Guterres urges radical global finance shake-up to help Pakistan after deadly floods
UN-led efforts to encourage the international community to stand with Pakistan after deadly floods last summer, continued on Monday in Geneva, where Secretary-General António Guterres urged radical reform of the global financial system, in favour of developing countries.
“If there is any doubt about loss and damage, go to Pakistan,” he told delegates at the International Conference on climate resilient Pakistan. “There is loss. There is damage. The devastation of climate change is real. From floods and droughts to cyclones and torrential rains. And as always, those countries least responsible, are the first to suffer.”
33 million-plus impacted
More than 33 million people were affected by the flooding in Sindh and Balochistan, which is widely regarded to have been Pakistan’s greatest climate disaster.
Even today, months after the initial emergency, the floodwaters have only partly receded and the disaster is far from over for some eight million who were forced to flee the rising waters, which also killed more than 1,700 people.
More than 2.2 million homes were destroyed along with 13 per cent of all health facilities, 4.4 million acres of crops, and more than 8,000 kilometres of roads and other vital infrastructure - including around 440 bridges.
The cost of helping communities hit in every conceivable way by the unprecedented monsoon rains in Pakistan that began last June, “will run in excess of $16 billion, and far more will be needed in the longer term”, the UN Secretary-General said.
Speaking later at a joint press event with the Prime Minister of Pakistan, the UN chief said it was a question of justice, not just a gesture of solidarity, for Pakistan to receive sufficient support. He said that the conference marked just the beginning of that process. With CO2 emissions continuing to rise, he said he was "deeply frustrated that global leaders are not giving this life-or-death emergency the action and investment it requires."
Vulnerable children impacted
In parallel with the conference in Geneva, UN children’s fund UNICEF underlined the ongoing human cost of the emergency in Pakistan.
“Up to four million children are still living near contaminated and stagnant flood waters, risking their survival and wellbeing,” the UN agency said.
Acute respiratory infections had “skyrocketed” in areas affected by flooding, UNICEF continued, while the number of children suffering from severe acute malnutrition in the same areas nearly doubled between July and December, compared to 2021, leaving some 1.5 million youngsters still in need of lifesaving nutrition interventions.
Paying over the odds
Reiterating the need to help developing countries such as Pakistan become more resilient to the impacts of climate change, the UN chief insisted that the international banking system needed reform “to right a fundamental wrong”.
He added: “Pakistan is doubly victimized by climate chaos and a morally bankrupt global financial system. That system routinely denies middle-income countries the debt relief and concessional funding needed to invest in resilience against natural disasters. And so, we need creative ways for developing countries to access debt relief and concessional financing when they need it the most.”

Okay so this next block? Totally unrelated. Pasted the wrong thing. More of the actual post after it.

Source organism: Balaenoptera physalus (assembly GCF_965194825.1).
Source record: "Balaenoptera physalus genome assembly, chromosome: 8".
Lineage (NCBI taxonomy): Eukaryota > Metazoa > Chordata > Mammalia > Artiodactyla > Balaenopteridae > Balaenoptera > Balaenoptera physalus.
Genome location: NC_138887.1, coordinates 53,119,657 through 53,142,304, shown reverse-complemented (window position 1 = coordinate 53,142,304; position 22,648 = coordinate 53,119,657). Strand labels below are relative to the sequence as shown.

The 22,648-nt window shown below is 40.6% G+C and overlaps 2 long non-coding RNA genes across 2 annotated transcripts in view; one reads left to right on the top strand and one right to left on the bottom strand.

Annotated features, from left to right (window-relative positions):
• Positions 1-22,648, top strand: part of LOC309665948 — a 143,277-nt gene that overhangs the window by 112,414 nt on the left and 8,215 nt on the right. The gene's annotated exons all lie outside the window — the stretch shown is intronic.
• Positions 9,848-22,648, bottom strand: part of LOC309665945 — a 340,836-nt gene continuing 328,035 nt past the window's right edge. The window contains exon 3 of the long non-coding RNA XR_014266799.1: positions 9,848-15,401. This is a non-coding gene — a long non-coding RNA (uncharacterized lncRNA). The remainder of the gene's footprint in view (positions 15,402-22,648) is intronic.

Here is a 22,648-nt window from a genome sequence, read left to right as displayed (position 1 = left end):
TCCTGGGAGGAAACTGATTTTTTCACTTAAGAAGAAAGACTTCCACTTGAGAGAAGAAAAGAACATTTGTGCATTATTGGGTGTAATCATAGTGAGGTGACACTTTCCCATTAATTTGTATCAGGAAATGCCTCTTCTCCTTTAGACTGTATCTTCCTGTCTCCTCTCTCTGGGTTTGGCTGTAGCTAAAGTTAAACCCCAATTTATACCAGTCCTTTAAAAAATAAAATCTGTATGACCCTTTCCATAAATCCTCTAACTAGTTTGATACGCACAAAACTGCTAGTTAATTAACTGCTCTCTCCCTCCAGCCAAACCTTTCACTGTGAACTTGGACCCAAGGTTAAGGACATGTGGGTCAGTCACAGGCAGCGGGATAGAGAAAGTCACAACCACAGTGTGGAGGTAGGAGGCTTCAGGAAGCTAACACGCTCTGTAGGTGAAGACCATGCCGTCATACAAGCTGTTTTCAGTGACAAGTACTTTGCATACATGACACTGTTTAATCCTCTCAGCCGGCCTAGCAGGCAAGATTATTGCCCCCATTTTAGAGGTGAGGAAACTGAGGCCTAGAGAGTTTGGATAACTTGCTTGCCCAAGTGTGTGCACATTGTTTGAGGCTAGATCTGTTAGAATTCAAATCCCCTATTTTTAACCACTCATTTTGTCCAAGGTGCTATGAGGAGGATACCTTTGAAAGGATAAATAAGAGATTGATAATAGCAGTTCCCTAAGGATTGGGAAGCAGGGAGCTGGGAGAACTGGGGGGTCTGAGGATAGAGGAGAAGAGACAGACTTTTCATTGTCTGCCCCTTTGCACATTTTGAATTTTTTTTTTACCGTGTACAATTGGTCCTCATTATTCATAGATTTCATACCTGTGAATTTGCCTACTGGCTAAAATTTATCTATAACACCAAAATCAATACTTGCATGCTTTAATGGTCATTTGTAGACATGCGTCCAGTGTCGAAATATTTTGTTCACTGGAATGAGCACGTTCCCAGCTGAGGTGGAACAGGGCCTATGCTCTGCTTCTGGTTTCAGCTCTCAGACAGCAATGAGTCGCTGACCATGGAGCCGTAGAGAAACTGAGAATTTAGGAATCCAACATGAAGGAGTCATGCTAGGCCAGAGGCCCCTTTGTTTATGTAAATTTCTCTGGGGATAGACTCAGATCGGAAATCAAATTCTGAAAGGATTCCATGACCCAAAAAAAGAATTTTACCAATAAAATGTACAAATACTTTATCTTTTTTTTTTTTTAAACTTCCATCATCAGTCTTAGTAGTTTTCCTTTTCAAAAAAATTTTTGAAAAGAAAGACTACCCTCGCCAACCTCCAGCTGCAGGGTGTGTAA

At Mr. Guterres’s side, Pakistan’s Prime Minister Muhammad Shehbaz Sharif explained why his country needed international solidarity now, more than ever.
“We need to get 33 million people who are deeply affected by the floods their future back,” he said. “Their families must stand on their feet and they must come back in life and earn their livelihood.”
‘Tomorrow, we could be the ones’
Representing conference host country Switzerland, Federal Councillor for Foreign Affairs Ignazio Cassis, reasoned that supporting those countries impacted by natural disasters was enlightened common sense: “Today, it’s you, Pakistan, that needs help. But tomorrow, it could be us, all of us. One thing is certain: none of us is safe. We are all concerned by climate change, a global threat that requires a global response.”
Echoing that appeal for solidarity among nations, French President Emmanuel Macron joined the conference by video link to announce that €360 million had been pledged by France “to respond to the challenge of resilience rebuilding and climate adaptation”.
But the French President also noted that only 30 per cent of the UN’s emergency funding appeals had been provided, just as winter temperatures have plunged.
UN Development Programme (UNDP) Administrator Achim Steiner highlighted the scale of the global threat posed by climate change and the relevance of the need to find climate adaptation funding for developing countries:
“Look to the east, in Australia, extraordinary flood events; look to the west in California, extreme weather events, look to Europe, and people are wondering what happened to snow in winter, we are living in profoundly changing times.”
This piece is by UN News. Watch the joint press stakehout held by the UN Secretary-General and Prime Minister of Pakistan on the conference here.
To learn more about the UN team's work on the ground in Pakistan, visit: pakistan.un.org.